Becky Boston is a London-born, Shoreditch-based painter and photographer. With no formal training, she was inspired to take up art to channel her passionate interest in themes of gender variance, queer identity and alternative desire. Her first solo exhibition in 2011 was the result of winning Gallery 320’s Mindsoup competition. Since then
she has exhibited regularly in group shows across the capital, while magazines such as Wonderland, aMUSE and DIVA have all called her a
young British artist to watch. Here, Boston uses vivid oils and acrylics to recreate photographs of friends, lovers, family members and herself, recapturing and reinventing her subjects...
Album: Becky Boston artist paintingsARTIST STATEMENT
Becky Boston’s paintings are a form of outsider art twice over. As well as being the work of an artist who is entirely self-taught, her luminous portraits celebrate people who are themselves outsiders: punkish and androgynous people from the East London subcultures she inhabits; people she likes, or people she feels she is like.
‘I want to capture life as I live it’, she explains in interviews. Yet her work goes far beyond mere observance and preservation. The vivid radiance of her colours imbues her subjects with an iconic quality in the original sense of the word; iconic as in the saints of early Christian art. To be unconventional in appearance is, after all, to be a kind of martyr sacrificing their bodies for a belief – in Boston’s case, the belief in individuality at all cost. She depicts the human body as a personal canvas to be styled, bound, tattooed, dressed or exposed, all in honour of this cause, and questioning conventions of gender and sexuality as a result.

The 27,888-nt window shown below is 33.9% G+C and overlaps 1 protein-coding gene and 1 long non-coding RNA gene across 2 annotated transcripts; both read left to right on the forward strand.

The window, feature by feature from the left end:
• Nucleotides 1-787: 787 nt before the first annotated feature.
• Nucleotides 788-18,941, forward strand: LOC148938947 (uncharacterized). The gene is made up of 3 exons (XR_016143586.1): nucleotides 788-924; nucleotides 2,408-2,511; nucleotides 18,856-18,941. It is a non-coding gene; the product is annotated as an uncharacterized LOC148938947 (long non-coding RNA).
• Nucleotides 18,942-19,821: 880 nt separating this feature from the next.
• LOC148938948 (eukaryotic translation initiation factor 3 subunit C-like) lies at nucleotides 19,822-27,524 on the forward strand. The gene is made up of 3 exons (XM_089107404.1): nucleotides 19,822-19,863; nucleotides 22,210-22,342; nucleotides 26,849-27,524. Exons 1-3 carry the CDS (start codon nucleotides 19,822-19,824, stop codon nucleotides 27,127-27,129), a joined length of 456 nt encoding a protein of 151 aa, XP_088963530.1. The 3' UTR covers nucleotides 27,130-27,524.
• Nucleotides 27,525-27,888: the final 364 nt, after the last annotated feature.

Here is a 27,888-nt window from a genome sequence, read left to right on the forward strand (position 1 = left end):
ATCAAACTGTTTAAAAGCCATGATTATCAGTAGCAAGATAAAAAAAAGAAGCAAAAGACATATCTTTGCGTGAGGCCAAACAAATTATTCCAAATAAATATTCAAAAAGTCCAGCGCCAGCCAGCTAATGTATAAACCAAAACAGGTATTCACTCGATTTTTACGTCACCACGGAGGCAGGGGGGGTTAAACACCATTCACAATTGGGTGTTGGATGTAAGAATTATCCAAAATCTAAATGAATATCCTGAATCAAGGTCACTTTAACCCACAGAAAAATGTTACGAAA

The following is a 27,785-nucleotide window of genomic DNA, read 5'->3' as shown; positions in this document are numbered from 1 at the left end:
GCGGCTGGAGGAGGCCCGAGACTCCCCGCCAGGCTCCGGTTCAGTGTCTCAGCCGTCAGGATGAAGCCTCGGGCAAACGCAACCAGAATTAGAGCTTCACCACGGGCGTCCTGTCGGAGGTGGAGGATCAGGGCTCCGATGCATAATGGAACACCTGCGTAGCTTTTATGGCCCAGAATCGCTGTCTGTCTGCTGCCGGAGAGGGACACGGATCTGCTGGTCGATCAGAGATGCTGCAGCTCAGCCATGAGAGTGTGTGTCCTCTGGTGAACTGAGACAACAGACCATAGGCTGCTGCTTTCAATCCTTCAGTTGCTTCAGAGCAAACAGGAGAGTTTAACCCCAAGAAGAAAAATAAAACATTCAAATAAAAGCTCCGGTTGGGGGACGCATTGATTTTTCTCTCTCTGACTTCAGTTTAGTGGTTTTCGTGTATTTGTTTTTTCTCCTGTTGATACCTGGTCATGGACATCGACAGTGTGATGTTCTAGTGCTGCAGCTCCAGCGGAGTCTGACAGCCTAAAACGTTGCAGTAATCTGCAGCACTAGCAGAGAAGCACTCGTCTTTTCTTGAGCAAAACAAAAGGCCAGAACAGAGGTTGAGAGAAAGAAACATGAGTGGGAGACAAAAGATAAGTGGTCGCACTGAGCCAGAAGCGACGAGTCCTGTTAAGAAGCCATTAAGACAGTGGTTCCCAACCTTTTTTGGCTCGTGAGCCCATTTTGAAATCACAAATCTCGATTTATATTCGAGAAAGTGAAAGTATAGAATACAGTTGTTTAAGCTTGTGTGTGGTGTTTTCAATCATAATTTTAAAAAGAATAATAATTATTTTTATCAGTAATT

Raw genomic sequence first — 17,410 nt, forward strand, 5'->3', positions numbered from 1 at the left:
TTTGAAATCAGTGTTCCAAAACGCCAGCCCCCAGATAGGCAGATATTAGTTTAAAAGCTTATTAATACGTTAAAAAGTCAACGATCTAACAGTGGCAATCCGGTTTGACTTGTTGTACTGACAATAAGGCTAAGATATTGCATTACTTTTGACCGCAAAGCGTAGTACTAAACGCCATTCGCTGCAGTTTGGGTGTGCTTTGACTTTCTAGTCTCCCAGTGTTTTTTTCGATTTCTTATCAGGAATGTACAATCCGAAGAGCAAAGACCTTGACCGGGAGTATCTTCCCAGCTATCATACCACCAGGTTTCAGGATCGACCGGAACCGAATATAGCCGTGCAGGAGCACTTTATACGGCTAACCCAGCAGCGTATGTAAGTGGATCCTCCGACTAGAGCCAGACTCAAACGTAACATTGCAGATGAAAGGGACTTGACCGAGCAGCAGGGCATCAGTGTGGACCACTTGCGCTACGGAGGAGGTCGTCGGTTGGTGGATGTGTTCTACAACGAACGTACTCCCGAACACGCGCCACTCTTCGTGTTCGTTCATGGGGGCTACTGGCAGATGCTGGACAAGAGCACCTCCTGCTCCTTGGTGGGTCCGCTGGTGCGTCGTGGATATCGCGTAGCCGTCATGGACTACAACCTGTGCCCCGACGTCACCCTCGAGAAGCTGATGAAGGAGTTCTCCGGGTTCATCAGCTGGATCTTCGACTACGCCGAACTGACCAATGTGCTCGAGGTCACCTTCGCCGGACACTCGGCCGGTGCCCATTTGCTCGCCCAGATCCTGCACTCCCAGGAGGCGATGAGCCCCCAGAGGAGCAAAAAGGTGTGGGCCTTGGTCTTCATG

In My New Consciousness, for instance, a reclining nude’s flat chest is set against an equally ambiguous abstract background, using androgyny as trompe-l’oeil. The tender Erin, meanwhile, combines the lonely serenity of a Hopper tableau with the queer intimacy of a Gluck portrait. Elsewhere, with the Pop Art gunslinger of I Can Shoot as Quick and Straight as Anybody Can, Boston demonstrates how the cocky hooligans of Warhol, Mapplethorpe, and Larry Clark are very much alive and well in present-day Hackney.
Boston’s paintings also hint at hidden stories. The costumed child of A Friend in Me has a David Lynch-esque air of unexplained unease, while in the self-portrait I’m Just Looking At Myself, the dominance of the artist’s ‘BOY’ underwear invites a connection between aspirational clothing labels and journeys of gender identity. Gender may well be a brand for crowds to buy into, Boston suggests, but an individual can still tailor it to their own design.
Highgate, June 2013.From: Becky Boston